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Overcoming Isolation During the Festive Season

Overcoming Isolation During the Festive Season

The holiday season is supposed to be a time of joy and celebration, but for many people, it can be a time of loneliness and isolation. While traditional holiday gatherings and activities may be limited or modified, there are still ways to connect and stay in touch with loved ones.

If you’re feeling lonely over the festive period, know that you’re not alone. It’s completely normal to feel this way, especially during such a difficult time. However, there are things you can do to find support and stay safe.

One of the most important things you can do is reach out to others. Consider using video call apps like Zoom or Skype to have virtual holiday gatherings or simply catch up with friends and family. You can also join online communities or groups centered around your interests or hobbies, or even volunteer your time to help others in need.

Find ways to celebrate on your own: If you’re unable to be with loved ones during the holidays, it’s important to find ways to celebrate and create joy on your own. This could mean setting up a special holiday meal for yourself, watching your favorite holiday movies, or engaging in a hobby or activity you enjoy.

Practice self-compassion: It’s okay to feel lonely or sad during the holiday season. Allow yourself to feel and process your emotions, and practice self-compassion by treating yourself with kindness and understanding.

Connect with a recovery support group: If you’re in recovery from addiction or another mental health issue, it’s important to have a strong support system to help you through the holiday season. Consider connecting with a recovery support group, such as a 12-step program, to find additional support and accountability during this time. These groups can provide a safe and supportive space to talk about your struggles and celebrate your successes.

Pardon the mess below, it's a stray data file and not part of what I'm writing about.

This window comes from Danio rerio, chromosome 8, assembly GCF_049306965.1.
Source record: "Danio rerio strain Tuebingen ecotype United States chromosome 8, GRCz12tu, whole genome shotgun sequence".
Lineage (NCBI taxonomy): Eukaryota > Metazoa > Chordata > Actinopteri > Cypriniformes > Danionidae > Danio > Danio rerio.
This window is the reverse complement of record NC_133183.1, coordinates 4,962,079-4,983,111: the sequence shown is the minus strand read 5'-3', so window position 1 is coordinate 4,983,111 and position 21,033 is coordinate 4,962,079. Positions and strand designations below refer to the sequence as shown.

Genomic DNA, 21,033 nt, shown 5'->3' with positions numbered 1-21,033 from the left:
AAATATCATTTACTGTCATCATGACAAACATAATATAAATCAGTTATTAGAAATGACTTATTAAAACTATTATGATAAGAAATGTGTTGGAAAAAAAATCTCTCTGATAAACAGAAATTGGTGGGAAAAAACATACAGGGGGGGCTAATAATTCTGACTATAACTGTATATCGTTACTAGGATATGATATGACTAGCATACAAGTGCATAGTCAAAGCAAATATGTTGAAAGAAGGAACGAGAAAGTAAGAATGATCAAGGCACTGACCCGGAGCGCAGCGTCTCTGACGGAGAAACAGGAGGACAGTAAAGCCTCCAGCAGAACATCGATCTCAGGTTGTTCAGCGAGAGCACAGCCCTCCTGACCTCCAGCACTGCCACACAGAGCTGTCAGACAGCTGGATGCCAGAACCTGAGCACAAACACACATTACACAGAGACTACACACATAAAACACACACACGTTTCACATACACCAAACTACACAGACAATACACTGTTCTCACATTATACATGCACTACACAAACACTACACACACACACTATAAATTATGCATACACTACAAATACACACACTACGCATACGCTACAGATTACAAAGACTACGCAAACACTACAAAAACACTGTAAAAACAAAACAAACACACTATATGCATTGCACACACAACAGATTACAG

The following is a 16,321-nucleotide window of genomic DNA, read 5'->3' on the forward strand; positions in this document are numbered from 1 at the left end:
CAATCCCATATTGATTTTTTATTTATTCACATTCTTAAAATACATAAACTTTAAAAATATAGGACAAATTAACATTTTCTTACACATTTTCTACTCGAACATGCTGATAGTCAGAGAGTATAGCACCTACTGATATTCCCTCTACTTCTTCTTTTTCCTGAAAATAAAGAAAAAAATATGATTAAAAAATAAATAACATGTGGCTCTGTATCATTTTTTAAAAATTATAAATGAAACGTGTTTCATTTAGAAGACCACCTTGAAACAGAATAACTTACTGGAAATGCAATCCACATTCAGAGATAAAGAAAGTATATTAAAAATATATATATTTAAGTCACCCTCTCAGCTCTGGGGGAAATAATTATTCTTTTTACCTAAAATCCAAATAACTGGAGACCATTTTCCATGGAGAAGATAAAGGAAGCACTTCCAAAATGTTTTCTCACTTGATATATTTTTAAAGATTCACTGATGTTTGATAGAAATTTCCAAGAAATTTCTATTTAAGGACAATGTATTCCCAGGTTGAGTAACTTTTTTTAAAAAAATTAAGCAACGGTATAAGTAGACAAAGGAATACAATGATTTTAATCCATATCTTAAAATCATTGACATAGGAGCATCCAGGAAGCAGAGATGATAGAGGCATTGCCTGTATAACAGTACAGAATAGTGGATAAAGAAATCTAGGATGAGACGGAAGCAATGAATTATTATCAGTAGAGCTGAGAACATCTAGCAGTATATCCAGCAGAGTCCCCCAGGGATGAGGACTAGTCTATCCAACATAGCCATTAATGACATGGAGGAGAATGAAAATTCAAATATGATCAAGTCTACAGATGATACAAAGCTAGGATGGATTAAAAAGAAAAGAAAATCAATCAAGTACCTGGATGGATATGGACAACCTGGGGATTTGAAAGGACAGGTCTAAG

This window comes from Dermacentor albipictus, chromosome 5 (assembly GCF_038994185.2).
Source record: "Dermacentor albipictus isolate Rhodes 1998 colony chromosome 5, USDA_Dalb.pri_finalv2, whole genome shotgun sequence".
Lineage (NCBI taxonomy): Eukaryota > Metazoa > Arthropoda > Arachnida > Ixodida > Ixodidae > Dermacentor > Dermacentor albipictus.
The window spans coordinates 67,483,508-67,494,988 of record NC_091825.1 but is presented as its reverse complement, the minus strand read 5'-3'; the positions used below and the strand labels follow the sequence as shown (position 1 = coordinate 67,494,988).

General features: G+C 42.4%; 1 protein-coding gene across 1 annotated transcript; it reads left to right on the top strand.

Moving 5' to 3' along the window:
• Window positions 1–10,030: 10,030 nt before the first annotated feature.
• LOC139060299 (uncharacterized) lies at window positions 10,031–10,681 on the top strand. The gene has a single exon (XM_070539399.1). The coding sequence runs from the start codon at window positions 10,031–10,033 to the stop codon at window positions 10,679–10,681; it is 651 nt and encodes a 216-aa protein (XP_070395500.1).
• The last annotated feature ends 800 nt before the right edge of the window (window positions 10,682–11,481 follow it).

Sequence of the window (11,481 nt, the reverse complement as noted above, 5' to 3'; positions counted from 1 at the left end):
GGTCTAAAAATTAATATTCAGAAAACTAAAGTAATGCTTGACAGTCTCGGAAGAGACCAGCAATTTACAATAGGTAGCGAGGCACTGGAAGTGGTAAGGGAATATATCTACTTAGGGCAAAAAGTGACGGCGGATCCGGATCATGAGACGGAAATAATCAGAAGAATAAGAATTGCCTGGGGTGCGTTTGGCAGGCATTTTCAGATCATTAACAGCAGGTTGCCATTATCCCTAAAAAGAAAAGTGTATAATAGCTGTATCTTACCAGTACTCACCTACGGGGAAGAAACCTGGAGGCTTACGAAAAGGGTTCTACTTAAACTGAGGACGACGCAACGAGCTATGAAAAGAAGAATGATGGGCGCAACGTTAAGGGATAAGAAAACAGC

It’s also important to have a plan in place for managing triggers and avoiding situations that may be tempting or dangerous for your recovery. This may involve setting boundaries with friends and family, avoiding certain events or activities, or finding alternative ways to celebrate the holidays.

Remember, it’s okay to ask for help and support during this time. Lean on your support network, and don’t hesitate to reach out to a mental health professional or recovery support group if you need additional help managing your recovery during the holiday season.

It’s also important to take care of your mental health during the holiday season. This can mean setting boundaries and taking breaks from social media and other sources of stress, finding ways to relax and destress, and seeking professional help if needed. If you’re feeling overwhelmed or struggling with your mental health, don’t hesitate to reach out to a mental health professional or a support hotline. (Contact details are below)


Remember, it’s okay to feel lonely or isolated during the holiday season. But with a little effort and some help from others, you can get through this difficult time and come out stronger on the other side.

If you’re struggling over the festive season, there is help available for you. Here’s a list of helplines that will be open on Christmas day and New Year’s day if you need support:

Relapse advice

We understand that this time of year can be difficult and emotional for some people. 
If you’re worried about relapsing, there are a few things you can do to take care of yourself. Spend time with people who support you. Try to avoid triggers. Make use of the support available. Keep yourself busy. Make a list of positive things you’ve gained because of your recovery. 
There’s more information about preventing relapse and what to do if you have one here


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